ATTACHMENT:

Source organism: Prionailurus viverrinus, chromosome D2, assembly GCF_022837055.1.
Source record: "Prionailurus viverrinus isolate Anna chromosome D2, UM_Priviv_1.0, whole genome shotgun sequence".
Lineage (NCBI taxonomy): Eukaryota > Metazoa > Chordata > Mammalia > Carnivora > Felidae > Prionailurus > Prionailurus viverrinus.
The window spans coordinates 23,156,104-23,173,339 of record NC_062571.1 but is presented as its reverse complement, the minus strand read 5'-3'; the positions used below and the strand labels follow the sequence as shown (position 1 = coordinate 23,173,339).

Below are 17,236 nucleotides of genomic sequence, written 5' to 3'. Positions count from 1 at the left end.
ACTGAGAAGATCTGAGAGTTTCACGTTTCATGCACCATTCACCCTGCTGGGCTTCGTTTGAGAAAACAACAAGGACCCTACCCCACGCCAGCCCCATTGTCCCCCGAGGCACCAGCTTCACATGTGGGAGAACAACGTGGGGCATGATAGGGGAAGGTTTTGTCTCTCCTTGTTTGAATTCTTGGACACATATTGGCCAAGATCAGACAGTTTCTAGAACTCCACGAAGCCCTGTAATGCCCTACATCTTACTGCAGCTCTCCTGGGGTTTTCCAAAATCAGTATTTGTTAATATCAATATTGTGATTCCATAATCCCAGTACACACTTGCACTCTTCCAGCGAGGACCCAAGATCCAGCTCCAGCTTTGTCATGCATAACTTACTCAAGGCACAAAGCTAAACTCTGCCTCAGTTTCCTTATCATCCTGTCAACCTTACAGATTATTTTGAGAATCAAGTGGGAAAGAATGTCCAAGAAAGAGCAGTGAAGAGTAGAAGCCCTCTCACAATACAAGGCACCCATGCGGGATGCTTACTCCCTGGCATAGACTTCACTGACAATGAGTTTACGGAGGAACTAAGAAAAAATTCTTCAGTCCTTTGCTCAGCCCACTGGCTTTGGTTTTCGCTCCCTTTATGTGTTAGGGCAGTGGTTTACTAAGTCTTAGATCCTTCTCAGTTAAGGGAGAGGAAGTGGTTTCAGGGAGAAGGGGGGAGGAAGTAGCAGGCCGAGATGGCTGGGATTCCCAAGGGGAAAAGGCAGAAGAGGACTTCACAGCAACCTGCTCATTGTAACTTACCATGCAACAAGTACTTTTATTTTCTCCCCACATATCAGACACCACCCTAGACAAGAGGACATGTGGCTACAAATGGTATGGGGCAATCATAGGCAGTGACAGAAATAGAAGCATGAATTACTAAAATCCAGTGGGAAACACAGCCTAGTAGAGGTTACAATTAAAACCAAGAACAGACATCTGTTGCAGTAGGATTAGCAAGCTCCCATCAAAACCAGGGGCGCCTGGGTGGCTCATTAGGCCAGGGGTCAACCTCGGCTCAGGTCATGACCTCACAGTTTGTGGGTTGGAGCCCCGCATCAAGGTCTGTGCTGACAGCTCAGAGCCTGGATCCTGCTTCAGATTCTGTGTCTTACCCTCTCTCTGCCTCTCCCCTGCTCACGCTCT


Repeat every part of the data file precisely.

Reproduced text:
Source organism: Prionailurus viverrinus, chromosome D2, assembly GCF_022837055.1.
Source record: "Prionailurus viverrinus isolate Anna chromosome D2, UM_Priviv_1.0, whole genome shotgun sequence".
Lineage (NCBI taxonomy): Eukaryota > Metazoa > Chordata > Mammalia > Carnivora > Felidae > Prionailurus > Prionailurus viverrinus.
The window spans coordinates 23,156,104-23,173,339 of record NC_062571.1 but is presented as its reverse complement, the minus strand read 5'-3'; the positions used below and the strand labels follow the sequence as shown (position 1 = coordinate 23,173,339).

Below are 17,236 nucleotides of genomic sequence, written 5' to 3'. Positions count from 1 at the left end.
ACTGAGAAGATCTGAGAGTTTCACGTTTCATGCACCATTCACCCTGCTGGGCTTCGTTTGAGAAAACAACAAGGACCCTACCCCACGCCAGCCCCATTGTCCCCCGAGGCACCAGCTTCACATGTGGGAGAACAACGTGGGGCATGATAGGGGAAGGTTTTGTCTCTCCTTGTTTGAATTCTTGGACACATATTGGCCAAGATCAGACAGTTTCTAGAACTCCACGAAGCCCTGTAATGCCCTACATCTTACTGCAGCTCTCCTGGGGTTTTCCAAAATCAGTATTTGTTAATATCAATATTGTGATTCCATAATCCCAGTACACACTTGCACTCTTCCAGCGAGGACCCAAGATCCAGCTCCAGCTTTGTCATGCATAACTTACTCAAGGCACAAAGCTAAACTCTGCCTCAGTTTCCTTATCATCCTGTCAACCTTACAGATTATTTTGAGAATCAAGTGGGAAAGAATGTCCAAGAAAGAGCAGTGAAGAGTAGAAGCCCTCTCACAATACAAGGCACCCATGCGGGATGCTTACTCCCTGGCATAGACTTCACTGACAATGAGTTTACGGAGGAACTAAGAAAAAATTCTTCAGTCCTTTGCTCAGCCCACTGGCTTTGGTTTTCGCTCCCTTTATGTGTTAGGGCAGTGGTTTACTAAGTCTTAGATCCTTCTCAGTTAAGGGAGAGGAAGTGGTTTCAGGGAGAAGGGGGGAGGAAGTAGCAGGCCGAGATGGCTGGGATTCCCAAGGGGAAAAGGCAGAAGAGGACTTCACAGCAACCTGCTCATTGTAACTTACCATGCAACAAGTACTTTTATTTTCTCCCCACATATCAGACACCACCCTAGACAAGAGGACATGTGGCTACAAATGGTATGGGGCAATCATAGGCAGTGACAGAAATAGAAGCATGAATTACTAAAATCCAGTGGGAAACACAGCCTAGTAGAGGTTACAATTAAAACCAAGAACAGACATCTGTTGCAGTAGGATTAGCAAGCTCCCATCAAAACCAGGGGCGCCTGGGTGGCTCATTAGGCCAGGGGTCAACCTCGGCTCAGGTCATGACCTCACAGTTTGTGGGTTGGAGCCCCGCATCAAGGTCTGTGCTGACAGCTCAGAGCCTGGATCCTGCTTCAGATTCTGTGTCTTACCCTCTCTCTGCCTCTCCCCTGCTCACGCTCT